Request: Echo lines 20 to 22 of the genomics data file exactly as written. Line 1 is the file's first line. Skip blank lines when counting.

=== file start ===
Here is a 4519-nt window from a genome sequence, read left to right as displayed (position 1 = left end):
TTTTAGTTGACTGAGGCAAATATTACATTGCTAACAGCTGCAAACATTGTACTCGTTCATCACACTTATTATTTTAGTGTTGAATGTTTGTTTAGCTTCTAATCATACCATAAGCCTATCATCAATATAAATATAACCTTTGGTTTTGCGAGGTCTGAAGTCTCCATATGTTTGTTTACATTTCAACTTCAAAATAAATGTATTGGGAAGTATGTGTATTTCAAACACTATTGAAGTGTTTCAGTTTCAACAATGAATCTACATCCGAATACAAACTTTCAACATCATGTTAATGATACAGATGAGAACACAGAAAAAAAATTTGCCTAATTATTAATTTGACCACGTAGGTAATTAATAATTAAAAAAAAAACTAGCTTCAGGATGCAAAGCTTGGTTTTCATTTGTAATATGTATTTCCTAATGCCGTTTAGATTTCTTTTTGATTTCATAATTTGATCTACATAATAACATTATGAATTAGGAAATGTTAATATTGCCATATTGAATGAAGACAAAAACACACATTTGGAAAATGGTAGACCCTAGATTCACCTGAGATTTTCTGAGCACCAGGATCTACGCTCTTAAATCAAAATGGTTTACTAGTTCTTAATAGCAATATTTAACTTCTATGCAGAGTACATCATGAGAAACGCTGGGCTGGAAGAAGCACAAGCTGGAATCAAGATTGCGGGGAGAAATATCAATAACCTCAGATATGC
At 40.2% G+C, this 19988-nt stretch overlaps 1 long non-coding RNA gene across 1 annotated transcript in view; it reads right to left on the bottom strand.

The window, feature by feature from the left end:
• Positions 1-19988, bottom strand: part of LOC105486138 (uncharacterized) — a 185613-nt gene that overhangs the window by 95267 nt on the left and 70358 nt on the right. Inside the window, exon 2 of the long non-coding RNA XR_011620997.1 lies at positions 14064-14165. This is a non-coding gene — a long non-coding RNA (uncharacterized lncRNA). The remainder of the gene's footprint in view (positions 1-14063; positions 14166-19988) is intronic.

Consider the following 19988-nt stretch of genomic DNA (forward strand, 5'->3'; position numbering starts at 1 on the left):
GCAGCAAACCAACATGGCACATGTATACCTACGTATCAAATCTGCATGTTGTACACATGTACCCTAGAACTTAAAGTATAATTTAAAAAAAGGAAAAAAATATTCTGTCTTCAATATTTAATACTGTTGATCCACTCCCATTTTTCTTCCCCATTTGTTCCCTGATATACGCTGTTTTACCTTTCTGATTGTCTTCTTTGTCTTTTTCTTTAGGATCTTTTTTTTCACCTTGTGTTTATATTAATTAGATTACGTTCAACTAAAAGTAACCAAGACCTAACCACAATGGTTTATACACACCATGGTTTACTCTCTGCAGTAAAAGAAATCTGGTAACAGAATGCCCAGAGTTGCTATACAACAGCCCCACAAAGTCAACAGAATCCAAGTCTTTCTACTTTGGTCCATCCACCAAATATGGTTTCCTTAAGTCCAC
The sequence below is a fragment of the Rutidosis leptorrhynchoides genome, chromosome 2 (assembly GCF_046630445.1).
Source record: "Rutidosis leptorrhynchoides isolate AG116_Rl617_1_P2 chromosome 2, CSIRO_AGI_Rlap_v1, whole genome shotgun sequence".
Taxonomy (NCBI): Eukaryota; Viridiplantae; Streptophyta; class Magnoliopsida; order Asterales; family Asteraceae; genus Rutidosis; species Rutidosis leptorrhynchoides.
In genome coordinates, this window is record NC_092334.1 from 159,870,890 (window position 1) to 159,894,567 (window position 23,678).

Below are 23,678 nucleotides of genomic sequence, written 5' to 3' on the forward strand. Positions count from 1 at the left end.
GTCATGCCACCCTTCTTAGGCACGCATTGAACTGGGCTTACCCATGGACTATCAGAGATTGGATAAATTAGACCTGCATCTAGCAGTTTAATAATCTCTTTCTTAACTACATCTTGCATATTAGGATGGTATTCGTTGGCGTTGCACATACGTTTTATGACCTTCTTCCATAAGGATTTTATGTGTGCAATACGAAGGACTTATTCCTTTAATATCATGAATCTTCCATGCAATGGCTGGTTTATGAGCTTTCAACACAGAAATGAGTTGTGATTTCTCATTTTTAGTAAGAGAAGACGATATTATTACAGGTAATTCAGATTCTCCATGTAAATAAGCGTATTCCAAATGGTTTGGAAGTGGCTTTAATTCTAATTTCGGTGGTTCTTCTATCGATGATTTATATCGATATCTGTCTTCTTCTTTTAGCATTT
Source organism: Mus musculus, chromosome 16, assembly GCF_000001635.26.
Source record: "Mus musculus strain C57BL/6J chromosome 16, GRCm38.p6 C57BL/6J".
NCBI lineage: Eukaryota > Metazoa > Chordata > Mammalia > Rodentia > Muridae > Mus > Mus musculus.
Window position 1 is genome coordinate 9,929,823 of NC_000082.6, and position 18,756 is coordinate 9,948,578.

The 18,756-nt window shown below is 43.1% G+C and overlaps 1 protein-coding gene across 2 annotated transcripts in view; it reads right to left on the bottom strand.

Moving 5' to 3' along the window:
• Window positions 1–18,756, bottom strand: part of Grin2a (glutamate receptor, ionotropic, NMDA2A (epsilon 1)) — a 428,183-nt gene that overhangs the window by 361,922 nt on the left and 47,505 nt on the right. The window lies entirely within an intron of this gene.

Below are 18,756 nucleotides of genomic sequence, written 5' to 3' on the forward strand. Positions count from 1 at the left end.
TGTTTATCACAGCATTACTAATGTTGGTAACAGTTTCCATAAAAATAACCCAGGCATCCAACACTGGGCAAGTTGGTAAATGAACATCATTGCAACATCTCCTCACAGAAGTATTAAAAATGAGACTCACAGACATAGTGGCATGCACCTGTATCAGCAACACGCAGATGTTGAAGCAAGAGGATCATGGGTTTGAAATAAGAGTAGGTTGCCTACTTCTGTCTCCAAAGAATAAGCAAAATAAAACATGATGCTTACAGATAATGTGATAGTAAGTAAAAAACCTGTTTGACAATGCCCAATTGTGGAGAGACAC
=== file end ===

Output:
• Window positions 1–18,756, bottom strand: part of Grin2a (glutamate receptor, ionotropic, NMDA2A (epsilon 1)) — a 428,183-nt gene that overhangs the window by 361,922 nt on the left and 47,505 nt on the right. The window lies entirely within an intron of this gene.

Below are 18,756 nucleotides of genomic sequence, written 5' to 3' on the forward strand. Positions count from 1 at the left end.
TGTTTATCACAGCATTACTAATGTTGGTAACAGTTTCCATAAAAATAACCCAGGCATCCAACACTGGGCAAGTTGGTAAATGAACATCATTGCAACATCTCCTCACAGAAGTATTAAAAATGAGACTCACAGACATAGTGGCATGCACCTGTATCAGCAACACGCAGATGTTGAAGCAAGAGGATCATGGGTTTGAAATAAGAGTAGGTTGCCTACTTCTGTCTCCAAAGAATAAGCAAAATAAAACATGATGCTTACAGATAATGTGATAGTAAGTAAAAAACCTGTTTGACAATGCCCAATTGTGGAGAGACAC